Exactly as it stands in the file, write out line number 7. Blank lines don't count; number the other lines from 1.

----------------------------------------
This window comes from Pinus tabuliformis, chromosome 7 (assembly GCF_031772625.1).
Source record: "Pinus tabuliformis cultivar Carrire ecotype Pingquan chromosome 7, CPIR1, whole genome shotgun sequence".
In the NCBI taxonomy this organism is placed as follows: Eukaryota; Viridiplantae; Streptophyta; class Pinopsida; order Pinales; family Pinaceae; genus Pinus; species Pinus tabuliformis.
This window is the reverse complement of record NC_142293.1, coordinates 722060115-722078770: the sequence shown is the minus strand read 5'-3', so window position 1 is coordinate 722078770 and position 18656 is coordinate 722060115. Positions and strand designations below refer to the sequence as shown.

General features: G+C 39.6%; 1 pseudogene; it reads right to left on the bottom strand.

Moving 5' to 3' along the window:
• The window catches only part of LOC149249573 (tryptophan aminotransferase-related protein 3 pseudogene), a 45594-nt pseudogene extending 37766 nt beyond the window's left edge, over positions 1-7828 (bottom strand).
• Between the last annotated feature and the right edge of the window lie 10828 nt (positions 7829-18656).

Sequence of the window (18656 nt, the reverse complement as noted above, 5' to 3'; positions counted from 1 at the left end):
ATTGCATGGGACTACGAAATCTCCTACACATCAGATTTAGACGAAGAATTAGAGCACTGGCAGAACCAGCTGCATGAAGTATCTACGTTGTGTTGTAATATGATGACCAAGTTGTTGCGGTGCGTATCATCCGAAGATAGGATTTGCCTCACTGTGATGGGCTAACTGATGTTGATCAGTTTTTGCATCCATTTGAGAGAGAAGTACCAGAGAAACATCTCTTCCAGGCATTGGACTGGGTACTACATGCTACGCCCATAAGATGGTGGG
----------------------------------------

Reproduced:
• The window catches only part of LOC149249573 (tryptophan aminotransferase-related protein 3 pseudogene), a 45594-nt pseudogene extending 37766 nt beyond the window's left edge, over positions 1-7828 (bottom strand).